unetbootin nodistro=y

message

Replaces the introductory message with some html text.

Examples:

unetbootin message="<b>hello world</b><br/><p>Welcome to UNetbootin</p>"

persistentspace

The number of MB of space to reserve for the Ubuntu Live USB's persistency feature (space used to store files across reboots). A value of 0 means no persistency disk will be created. If this option isn't specified, 0 (no persistency) is assumed. Available in release 549 onwards.

Examples:

unetbootin persistentspace=2000

autoinstall

If y, automatically starts installation without prompting, as though you had immediately pressed the OK button. If specified, should be the very last option in the arguments list. Dangerous option; use with care.

Possible values: yes, no

Examples:

unetbootin method=distribution distribution=Ubuntu version=9.04_Live installtype=USB autoinstall=yes
unetbootin method=diskimage isofile="http://mirror.switch.ch/ftp/mirror/slitaz/iso/cooking/slitaz-cooking.iso" autoinstall=yes

Bundling together a script, a disk image, and UNetbootin into a single executable

These directions are oriented towards deployment on Windows, but those deploying on Linux can use makeself http://megastep.org/makeself/ in a similar fashion.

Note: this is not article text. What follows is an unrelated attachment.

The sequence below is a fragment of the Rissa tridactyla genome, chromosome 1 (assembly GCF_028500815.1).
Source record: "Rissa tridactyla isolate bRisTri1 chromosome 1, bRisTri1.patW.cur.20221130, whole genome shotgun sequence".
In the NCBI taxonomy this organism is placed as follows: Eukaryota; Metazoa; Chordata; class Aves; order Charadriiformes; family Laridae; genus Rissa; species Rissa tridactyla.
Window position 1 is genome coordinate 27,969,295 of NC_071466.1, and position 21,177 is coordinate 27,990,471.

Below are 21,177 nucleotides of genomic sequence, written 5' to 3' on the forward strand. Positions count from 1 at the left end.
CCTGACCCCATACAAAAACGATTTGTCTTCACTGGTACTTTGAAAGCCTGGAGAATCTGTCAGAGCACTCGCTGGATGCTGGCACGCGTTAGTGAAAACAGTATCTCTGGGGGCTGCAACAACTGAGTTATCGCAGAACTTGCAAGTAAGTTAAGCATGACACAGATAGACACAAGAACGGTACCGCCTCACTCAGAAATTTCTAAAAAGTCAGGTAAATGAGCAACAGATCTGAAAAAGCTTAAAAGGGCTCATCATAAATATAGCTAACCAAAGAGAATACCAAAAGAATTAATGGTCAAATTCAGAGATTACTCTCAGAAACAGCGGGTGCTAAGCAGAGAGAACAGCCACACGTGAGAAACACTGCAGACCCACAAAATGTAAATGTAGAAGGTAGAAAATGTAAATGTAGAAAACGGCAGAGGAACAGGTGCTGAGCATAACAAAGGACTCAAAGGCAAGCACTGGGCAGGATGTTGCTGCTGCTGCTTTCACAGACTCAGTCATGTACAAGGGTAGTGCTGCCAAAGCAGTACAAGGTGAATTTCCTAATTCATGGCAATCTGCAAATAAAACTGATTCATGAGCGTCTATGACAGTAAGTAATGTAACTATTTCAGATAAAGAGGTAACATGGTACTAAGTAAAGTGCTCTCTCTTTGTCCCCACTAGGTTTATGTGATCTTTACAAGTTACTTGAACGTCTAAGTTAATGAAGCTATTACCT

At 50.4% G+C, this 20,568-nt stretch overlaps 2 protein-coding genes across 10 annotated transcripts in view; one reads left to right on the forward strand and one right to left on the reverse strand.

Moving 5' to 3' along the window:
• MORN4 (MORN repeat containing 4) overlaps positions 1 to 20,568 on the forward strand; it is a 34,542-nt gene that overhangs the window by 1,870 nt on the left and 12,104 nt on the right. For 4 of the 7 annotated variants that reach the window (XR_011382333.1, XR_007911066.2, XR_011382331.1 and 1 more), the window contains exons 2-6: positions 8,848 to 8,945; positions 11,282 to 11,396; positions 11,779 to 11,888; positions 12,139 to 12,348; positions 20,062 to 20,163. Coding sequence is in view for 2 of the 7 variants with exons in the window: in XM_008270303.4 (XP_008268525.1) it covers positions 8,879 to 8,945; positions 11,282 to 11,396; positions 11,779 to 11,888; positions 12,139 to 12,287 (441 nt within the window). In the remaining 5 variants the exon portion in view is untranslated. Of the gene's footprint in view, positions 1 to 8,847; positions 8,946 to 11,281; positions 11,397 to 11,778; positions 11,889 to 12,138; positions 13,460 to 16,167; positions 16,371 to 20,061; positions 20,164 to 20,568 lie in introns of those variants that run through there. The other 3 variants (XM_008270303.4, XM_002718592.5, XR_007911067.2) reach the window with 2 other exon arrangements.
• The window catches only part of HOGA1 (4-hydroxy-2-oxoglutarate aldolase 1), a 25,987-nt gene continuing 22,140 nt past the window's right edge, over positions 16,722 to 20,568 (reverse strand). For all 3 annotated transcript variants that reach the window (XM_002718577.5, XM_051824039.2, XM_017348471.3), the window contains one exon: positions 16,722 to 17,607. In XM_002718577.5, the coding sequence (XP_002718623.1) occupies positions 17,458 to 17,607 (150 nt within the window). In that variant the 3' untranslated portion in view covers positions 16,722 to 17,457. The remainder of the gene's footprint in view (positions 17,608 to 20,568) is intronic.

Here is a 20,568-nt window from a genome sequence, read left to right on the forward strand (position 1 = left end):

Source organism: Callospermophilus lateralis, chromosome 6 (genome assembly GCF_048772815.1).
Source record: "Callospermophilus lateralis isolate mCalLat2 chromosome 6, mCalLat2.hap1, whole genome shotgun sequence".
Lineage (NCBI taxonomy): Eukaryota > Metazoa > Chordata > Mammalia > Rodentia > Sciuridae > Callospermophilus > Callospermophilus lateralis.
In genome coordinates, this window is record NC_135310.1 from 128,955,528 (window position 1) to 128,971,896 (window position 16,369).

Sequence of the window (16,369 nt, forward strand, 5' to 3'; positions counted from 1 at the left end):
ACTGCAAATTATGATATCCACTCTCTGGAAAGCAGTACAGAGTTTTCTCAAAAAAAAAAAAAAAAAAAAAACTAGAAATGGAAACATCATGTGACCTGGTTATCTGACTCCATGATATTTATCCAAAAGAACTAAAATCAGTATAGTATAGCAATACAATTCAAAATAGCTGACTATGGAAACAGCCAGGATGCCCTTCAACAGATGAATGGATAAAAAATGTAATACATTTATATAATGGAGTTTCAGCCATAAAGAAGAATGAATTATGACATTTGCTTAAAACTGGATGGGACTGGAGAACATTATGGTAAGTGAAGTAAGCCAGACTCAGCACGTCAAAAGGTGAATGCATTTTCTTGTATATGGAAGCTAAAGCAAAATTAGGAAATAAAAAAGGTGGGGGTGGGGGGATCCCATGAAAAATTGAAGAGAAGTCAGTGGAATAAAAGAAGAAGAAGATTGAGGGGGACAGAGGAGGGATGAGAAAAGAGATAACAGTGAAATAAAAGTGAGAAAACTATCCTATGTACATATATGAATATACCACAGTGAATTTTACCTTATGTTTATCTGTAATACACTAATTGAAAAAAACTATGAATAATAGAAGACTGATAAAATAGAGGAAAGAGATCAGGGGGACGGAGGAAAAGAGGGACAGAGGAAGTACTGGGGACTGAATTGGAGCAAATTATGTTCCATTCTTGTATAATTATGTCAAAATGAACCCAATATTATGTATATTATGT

Suppose you want to create a simple executable that will allow your user to just double-click on it and have Slitaz installed to a USB drive after just selecting a target USB drive and pressing OK, with no other intervention necessary. Rather than downloading the iso file from online, you want it installed via an iso embedded in the executable itself.

A similar procedure is described on the Creating a Standalone Plugin page as well as http://www.msfn.org/board/lofiversion/index.php/t39048.html

Begin by creating a 7-zip SFX configuration file "config.txt" which invokes unetbootin.exe with your specified options, such as:

;!@Install@!UTF-8!
RunProgram="unetbootin.exe method=diskimage isofile=slitaz.iso nocustom=y nodistro=y message='Press OK to install Slitaz to USB'"
;!@InstallEnd@!

Now download the file 7zS.sfx; this can also be found on the 7-zip website.

Then, download the Latest Release for Windows and rename it to unetbootin.exe

Also place the file "slitaz.iso" (change the "isofile" option in config.txt above if using a different name) in the same directory.

Then, create an archive "unetbootin.7z" containing the files "unetbootin.exe" and "slitaz.iso". On Windows, this can be done via the 7-zip GUI, or if on Linux, install the package p7zip-full or your distribution's equivalent, and enter the command:

7z a unetbootin.7z unetbootin.exe slitaz.iso

Then, if on Windows, open a command line and enter:

copy /b 7zs.sfx + config.txt + unetbootin.7z unetbootin-customsfx-windows.exe

Or, if on Linux, enter:

cat 7zS.sfx config.txt unetbootin.7z > unetbootin-customsfx-windows.exe

Now, you should have a standalone, self-extracting executable where UNetbootin is invoked with your custom options, and your iso file is embedded inside.

See Also

Using a UNetbootin Plugin
Building a Custom UNetbootin Version
List of Custom UNetbootin Versions and Plugins (publicly editable)